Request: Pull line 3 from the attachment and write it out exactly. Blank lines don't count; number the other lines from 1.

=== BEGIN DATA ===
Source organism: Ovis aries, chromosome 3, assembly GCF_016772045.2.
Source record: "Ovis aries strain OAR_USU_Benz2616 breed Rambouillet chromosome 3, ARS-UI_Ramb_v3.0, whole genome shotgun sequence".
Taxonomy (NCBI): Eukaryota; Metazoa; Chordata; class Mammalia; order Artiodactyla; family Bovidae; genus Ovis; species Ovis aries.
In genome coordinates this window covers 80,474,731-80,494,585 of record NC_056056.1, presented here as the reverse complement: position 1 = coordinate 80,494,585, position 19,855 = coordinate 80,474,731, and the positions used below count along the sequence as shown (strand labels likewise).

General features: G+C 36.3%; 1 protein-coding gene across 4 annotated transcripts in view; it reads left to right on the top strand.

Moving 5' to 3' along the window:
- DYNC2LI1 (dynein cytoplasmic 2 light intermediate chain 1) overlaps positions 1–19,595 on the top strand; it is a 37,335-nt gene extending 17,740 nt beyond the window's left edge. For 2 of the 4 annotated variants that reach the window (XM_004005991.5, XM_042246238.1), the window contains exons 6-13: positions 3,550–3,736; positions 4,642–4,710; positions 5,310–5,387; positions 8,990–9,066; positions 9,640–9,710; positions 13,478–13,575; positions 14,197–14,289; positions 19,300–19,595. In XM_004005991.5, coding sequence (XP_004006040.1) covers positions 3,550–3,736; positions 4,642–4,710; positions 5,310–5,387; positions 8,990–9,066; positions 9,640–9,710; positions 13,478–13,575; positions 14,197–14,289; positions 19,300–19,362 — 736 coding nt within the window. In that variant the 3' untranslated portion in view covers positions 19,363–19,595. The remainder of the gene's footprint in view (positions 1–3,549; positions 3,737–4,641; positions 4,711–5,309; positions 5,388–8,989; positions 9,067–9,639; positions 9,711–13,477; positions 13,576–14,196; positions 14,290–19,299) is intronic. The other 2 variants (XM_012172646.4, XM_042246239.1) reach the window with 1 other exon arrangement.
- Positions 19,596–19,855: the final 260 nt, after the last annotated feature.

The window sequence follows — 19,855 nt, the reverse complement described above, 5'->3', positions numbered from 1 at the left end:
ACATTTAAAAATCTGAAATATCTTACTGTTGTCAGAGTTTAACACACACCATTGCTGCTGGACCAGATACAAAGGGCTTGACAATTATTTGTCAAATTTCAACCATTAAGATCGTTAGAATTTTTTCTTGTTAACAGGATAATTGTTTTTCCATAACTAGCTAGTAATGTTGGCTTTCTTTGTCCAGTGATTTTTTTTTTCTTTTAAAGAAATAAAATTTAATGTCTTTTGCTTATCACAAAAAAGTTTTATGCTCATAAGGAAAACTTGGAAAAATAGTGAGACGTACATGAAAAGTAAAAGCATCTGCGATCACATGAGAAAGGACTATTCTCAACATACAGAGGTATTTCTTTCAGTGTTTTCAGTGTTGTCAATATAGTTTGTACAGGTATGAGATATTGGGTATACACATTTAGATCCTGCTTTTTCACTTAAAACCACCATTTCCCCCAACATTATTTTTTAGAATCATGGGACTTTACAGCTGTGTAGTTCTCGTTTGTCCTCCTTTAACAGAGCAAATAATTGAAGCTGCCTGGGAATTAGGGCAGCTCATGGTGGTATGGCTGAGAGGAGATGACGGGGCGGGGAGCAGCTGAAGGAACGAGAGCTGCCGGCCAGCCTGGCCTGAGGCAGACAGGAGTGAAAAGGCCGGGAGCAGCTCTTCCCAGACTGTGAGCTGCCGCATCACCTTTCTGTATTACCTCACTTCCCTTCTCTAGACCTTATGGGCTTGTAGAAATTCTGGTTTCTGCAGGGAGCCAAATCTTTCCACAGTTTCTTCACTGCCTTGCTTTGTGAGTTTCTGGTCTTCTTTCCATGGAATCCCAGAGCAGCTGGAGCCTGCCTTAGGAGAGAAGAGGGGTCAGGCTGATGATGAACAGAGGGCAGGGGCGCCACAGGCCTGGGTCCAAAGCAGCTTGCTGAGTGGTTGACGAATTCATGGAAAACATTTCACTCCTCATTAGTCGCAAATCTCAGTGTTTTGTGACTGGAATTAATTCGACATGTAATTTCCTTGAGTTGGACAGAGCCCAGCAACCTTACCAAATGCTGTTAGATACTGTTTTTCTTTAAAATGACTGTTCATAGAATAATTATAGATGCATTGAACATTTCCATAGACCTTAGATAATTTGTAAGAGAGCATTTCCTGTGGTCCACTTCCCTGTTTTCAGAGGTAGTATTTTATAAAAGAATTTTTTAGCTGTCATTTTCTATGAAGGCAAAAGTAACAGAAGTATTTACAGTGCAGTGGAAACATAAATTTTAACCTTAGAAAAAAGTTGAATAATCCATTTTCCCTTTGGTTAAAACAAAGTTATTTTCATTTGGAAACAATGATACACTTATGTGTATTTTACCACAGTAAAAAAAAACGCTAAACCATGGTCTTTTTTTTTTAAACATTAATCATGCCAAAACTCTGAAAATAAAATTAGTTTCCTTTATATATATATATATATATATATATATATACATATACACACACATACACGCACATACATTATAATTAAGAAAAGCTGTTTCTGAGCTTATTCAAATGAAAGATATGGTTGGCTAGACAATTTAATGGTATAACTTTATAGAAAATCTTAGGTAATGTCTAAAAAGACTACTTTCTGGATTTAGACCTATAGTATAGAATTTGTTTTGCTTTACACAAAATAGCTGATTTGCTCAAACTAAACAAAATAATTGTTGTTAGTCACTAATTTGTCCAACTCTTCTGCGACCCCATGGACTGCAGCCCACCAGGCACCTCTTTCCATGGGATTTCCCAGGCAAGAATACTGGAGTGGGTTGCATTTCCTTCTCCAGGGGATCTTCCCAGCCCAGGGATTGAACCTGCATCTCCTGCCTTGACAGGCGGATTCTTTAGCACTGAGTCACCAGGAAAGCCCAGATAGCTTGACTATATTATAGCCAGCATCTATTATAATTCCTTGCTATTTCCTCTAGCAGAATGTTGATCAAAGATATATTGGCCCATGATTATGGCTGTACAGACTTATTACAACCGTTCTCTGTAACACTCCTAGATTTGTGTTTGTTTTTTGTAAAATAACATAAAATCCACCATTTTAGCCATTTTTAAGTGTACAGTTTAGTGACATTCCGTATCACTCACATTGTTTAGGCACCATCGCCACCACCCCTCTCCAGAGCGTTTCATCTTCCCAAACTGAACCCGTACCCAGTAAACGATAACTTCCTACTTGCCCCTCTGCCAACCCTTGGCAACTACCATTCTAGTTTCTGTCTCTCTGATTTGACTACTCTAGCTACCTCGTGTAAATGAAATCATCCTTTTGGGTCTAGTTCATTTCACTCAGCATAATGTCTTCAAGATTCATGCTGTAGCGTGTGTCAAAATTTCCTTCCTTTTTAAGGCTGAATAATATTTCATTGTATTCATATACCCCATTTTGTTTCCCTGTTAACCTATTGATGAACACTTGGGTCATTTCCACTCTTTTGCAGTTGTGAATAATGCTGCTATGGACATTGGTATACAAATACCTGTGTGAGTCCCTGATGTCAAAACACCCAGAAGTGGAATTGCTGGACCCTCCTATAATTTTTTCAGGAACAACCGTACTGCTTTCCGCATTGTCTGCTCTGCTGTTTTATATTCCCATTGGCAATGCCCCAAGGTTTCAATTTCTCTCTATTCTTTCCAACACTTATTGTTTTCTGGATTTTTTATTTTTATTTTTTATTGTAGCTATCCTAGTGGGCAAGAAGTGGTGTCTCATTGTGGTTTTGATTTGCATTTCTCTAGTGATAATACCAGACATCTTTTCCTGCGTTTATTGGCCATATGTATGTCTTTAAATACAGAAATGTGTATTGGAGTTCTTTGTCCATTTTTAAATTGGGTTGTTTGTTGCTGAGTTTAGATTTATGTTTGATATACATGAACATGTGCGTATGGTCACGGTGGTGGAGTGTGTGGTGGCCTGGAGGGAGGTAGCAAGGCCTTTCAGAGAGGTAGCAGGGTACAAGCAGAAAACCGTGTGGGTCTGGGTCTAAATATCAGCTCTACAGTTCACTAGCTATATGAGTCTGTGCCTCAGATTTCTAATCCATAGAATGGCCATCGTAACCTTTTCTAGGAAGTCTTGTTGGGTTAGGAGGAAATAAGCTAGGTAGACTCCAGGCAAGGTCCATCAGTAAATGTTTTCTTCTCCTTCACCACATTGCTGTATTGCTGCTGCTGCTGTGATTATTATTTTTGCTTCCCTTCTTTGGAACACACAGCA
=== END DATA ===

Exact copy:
Taxonomy (NCBI): Eukaryota; Metazoa; Chordata; class Mammalia; order Artiodactyla; family Bovidae; genus Ovis; species Ovis aries.